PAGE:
Virologist: Milan surge spreading to at-risk populations

Virologist: Milan surge spreading to at-risk populations
Virologist Massimo Galli, director of the Sacco hospital in Milan, answers questions during an interview with the Associated Press, at the Sacco hospital, in Milan, Italy, Thursday, Oct. 15, 2020. (AP Photo/Luca Bruno)

Italy has two weeks to stop the rising rate of transmission of coronavirus or it risks "following in the footsteps" of European neighbors where exponential spreads have ushered back harsh restrictions, a virologist on the front lines says.

Italian health officials have declared that the resurgence of COVID-19 has reached an "acute phase." Massimo Galli, the director of infectious diseases at Milan's Luigi Sacco hospital, said Italy's surge—which hit pandemic highs of new daily infections this week—is not the result of record testing, as have suggested, but a sign of a real return among the population most at risk.

It only takes a look at Sacco's COVID-19 ward, a few steps from Galli's office, to raise the alarm.

"We have a situation that reminds one quite distressingly of the one that we already have experienced,'' Galli told The Associated Press, referring to the peak in March and April when the surge in infections resulted in a one-day record of 969 deaths.

Already in Milan, he said, the number of elderly patients or those with other is growing, indicating a spread beyond the expansion seen in late September, when most new positives were among people caught by contact tracing and screenings, for example people returning from vacation.

Virologist: Milan surge spreading to at-risk populations
Virologist Massimo Galli, director of the Sacco hospital in Milan, answers questions during an interview with the Associated Press, at the Sacco hospital, in Milan, Italy, Thursday, Oct. 15, 2020. (AP Photo/Luca Bruno)

''The trend is already there, and it is frankly alarming,'' he said, adding that "it is not a generalized situation, it is not all of Italy."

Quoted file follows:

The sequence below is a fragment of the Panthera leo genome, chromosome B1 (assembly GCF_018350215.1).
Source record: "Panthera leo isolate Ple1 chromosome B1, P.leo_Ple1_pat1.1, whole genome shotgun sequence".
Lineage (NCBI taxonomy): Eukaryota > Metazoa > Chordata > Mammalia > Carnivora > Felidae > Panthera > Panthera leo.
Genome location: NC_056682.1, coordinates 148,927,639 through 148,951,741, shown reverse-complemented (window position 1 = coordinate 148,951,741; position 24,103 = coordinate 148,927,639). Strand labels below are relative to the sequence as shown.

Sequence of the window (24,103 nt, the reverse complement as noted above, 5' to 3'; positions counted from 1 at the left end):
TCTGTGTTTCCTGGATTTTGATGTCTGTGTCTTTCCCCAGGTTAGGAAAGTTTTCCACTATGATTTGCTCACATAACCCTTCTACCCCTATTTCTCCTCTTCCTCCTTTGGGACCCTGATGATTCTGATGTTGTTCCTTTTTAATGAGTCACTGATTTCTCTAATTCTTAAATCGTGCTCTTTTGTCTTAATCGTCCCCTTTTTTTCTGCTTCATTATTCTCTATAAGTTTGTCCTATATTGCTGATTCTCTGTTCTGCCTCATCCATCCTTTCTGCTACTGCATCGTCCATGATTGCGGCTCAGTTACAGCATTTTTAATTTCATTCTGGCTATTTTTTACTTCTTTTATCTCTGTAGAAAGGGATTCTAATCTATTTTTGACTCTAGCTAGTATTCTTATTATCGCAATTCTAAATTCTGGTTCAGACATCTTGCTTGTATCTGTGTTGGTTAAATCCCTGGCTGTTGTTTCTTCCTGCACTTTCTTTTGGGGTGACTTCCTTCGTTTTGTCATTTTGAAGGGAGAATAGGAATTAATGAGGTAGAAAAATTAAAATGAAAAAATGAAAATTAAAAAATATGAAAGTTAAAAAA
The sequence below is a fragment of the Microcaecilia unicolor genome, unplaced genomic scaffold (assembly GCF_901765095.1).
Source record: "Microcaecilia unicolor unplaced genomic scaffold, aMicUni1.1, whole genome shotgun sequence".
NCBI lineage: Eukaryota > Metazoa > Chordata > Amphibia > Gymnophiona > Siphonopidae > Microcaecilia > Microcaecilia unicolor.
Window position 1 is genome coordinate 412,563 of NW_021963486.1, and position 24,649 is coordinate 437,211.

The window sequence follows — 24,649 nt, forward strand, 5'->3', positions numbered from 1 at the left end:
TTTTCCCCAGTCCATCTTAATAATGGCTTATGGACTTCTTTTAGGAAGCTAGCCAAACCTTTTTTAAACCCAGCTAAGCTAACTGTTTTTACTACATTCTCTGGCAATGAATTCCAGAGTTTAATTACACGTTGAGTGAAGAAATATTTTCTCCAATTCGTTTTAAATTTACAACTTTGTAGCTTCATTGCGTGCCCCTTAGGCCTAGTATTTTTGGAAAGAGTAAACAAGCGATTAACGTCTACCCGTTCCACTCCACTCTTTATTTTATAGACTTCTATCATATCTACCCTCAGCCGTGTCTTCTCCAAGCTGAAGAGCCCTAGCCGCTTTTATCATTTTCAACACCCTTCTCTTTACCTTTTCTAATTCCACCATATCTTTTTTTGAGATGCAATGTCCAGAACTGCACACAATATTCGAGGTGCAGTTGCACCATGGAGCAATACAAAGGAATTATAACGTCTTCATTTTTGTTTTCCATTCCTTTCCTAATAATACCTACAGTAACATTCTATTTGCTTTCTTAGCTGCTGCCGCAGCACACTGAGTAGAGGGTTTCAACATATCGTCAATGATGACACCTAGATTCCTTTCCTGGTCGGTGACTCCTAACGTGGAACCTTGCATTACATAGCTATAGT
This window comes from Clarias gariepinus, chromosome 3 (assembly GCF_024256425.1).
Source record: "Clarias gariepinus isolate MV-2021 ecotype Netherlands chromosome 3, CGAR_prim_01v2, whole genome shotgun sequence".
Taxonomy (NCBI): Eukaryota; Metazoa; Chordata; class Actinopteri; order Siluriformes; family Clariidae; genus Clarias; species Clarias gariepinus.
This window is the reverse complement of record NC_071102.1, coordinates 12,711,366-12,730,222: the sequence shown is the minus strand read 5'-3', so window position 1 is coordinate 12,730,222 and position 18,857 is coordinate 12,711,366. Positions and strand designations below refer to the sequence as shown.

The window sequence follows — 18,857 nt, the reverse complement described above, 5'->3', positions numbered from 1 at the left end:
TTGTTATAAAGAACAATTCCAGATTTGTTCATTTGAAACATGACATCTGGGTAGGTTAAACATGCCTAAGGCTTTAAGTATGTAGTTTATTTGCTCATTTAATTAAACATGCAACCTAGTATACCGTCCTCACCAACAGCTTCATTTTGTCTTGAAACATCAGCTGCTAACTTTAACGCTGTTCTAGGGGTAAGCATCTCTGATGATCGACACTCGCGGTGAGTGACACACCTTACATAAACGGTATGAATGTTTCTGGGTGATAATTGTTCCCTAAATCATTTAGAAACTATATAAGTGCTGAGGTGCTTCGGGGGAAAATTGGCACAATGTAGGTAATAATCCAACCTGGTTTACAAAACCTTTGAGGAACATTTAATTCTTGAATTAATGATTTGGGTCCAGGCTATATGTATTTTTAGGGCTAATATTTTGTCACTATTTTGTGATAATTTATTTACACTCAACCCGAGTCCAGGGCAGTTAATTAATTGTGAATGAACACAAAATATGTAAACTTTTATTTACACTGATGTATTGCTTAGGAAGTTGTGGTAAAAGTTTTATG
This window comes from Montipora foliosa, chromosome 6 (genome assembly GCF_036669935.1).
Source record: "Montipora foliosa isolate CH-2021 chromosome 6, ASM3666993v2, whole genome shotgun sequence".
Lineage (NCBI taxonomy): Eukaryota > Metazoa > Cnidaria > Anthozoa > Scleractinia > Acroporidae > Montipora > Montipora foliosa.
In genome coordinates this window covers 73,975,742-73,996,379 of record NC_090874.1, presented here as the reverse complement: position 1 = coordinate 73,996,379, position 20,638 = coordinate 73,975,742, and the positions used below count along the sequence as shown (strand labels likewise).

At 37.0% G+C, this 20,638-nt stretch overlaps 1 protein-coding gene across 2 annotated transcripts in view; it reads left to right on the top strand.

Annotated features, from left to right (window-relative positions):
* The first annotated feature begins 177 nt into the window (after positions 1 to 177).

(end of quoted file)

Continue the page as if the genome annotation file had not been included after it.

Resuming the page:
But he fears that new nationwide restrictions adopted over the past two weeks—including mandatory masks outdoors, a ban on pick-up sports and restaurant closures at midnight—are not enough.

"If we don't in 15 days ... have an indication of being able to control all of the major outbreaks, there won't be a choice but to enter another phase of limiting activities,'' Galli said.

On Friday, the region of Campania, which includes Naples and which has been under pressure since early September, closed schools until the end of the month—angering the government in Rome.

That came after Italy reported a new daily record of confirmed virus cases—8,804—on Thursday, including more than 2,000 in Lombardy and 1,000 in Campania. After hovering around 40 for days, the death toll surged to 83, one-third of those in Lombardy.

Newly confirmed cases have also reached record levels in the Czech Republic, which also shut schools, and Poland, which has limited restaurant hours and closed gyms and schools. France, meanwhile, has imposed a 9 p.m. curfew in Paris and other big cities.


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